First of all I composted them. Then I saved them for use in a (predictably abortive) attempt at poisoning all the bindweed in my garden.
So what next for my beautiful cardboard tube stash? Plenty, as it happens.
And of course, all these ideas work for bog roll tubes too. Or toilet roll inners. Or whatever you want to call them…
Tangle-free storage for Christmas lights
I did this when we took down the Christmas decorations a couple of weeks ago. The tree lights pack up small, but get into terrible tangles. So I coiled the wires tightly around the kitchen paper tube and pinned the end in place with an old kirby grip, ready for next year.
On consideration I may also, albeit unwittingly, have made a super-festive electromagnet. I may plug it in next December and pick up the sixpence in the Christmas pudding.
Crumple-free storage for artwork and small posters
Self-explanatory, no? I have quite a few small items – mainly gig posters and art prints, but also education certificates – that I am storing in this way.
Thanks to the ever-helpful Mrs Green at MyZeroWaste for the How To video. As she notes:
“Last year I paid a Kings ransom for some biodegradable pots and realised I’d been, as they say in the trade, taken for a ride. I mean, come on – biodegradable pots; that’s just a toilet roll inner, right? There’s no faffing around trying to get the seedling out of the pot, you just chuck the whole lot in the ground and the cardboard disintegrates, keeping the seedling happy and snug in the meantime. Horrah!”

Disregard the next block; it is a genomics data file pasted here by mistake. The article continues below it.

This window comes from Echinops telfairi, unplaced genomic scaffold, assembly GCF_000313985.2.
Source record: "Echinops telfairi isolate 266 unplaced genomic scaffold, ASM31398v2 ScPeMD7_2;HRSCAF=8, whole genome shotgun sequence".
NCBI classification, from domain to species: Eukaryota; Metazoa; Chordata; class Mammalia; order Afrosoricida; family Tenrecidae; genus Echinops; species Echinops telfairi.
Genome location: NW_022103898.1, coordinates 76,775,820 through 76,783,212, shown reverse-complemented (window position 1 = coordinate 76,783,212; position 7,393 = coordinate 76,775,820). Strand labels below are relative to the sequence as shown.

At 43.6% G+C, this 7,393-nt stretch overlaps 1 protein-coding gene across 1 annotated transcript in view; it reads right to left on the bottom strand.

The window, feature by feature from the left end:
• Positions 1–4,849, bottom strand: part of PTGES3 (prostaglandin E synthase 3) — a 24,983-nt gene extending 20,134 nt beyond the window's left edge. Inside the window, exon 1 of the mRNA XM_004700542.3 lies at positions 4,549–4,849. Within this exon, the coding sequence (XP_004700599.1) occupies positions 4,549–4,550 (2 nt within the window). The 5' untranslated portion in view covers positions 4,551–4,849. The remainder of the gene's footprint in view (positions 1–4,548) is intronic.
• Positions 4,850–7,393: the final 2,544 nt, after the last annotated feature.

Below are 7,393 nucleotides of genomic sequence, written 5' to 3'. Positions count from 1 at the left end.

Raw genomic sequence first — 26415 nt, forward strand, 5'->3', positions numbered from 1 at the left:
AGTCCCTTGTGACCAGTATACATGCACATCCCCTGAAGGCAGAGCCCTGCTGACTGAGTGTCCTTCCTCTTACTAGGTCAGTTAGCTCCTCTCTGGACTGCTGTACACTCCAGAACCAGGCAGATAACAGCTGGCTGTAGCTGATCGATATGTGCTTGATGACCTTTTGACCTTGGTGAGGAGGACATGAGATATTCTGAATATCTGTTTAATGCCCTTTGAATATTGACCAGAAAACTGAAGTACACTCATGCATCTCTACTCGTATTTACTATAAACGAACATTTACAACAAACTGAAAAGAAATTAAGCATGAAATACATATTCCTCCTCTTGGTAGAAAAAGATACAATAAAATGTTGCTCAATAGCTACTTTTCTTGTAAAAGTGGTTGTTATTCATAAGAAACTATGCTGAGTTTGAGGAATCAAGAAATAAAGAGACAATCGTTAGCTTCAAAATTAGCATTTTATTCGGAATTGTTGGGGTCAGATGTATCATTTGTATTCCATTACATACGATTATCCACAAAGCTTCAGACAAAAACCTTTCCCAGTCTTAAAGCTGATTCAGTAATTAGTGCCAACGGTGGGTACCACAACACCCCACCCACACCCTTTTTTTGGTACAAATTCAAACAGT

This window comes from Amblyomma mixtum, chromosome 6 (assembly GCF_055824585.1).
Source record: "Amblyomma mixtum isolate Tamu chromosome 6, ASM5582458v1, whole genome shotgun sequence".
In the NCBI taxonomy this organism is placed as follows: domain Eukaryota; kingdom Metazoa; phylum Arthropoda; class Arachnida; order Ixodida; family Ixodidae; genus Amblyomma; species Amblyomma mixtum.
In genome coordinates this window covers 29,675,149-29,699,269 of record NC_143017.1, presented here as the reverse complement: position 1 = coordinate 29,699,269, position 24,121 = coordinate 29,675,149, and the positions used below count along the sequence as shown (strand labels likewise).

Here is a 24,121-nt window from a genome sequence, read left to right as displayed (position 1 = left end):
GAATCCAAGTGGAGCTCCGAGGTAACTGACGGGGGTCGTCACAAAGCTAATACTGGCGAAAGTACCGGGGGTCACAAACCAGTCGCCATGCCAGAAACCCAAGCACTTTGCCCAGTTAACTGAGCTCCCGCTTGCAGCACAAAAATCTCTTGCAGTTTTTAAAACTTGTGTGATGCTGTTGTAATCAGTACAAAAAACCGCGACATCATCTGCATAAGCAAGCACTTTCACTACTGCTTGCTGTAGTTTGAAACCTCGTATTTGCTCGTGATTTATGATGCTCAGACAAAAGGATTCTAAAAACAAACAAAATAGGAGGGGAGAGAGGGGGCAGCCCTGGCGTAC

One of her commenters suggests removing the bottoms of the tubes before you plant them.
Another great tip from MyZeroWaste, this time from guest poster Sarah:
“Carrots hate being moved, if you try to transplant them they split, fork or die, don’t form that delicious tap root and are generally inedible. So you can’t usually give them a head start indoors or in a greenhouse, which plants need in my garden – because the soil is cold and sticky.
“So, I saved some toilet roll inners, stood them in a deep tray, filled them with compost and sowed my carrots. They germinated and grew fine on the window sill. I went to plant them out and the cardboard was still solid enough to handle reasonably well. I left one or two seedlings in each tube and set them in rows in the veg bed…planting season finally came to an end and I now had several rows of carrots grown this way.”
Kindling for fires
I have seen some complicated “recipes” for filling empty tubes with various ingredients and using them as kindling, but the simplest one can be found at The Cottage Smallholder:
“Last week, without a trusty firelighter, I suddenly had a brainwave. The coal scuttle was full of loo roll tubes. I scrunched up newspaper really tight and pushed it into a roll leaving a ‘wick’ of newspaper at one end. Danny lit the wick and placed the tube in amongst the damp kindling. It burnt for quite a while and easily lit the temperamental stove.”
Any ideas that I have missed?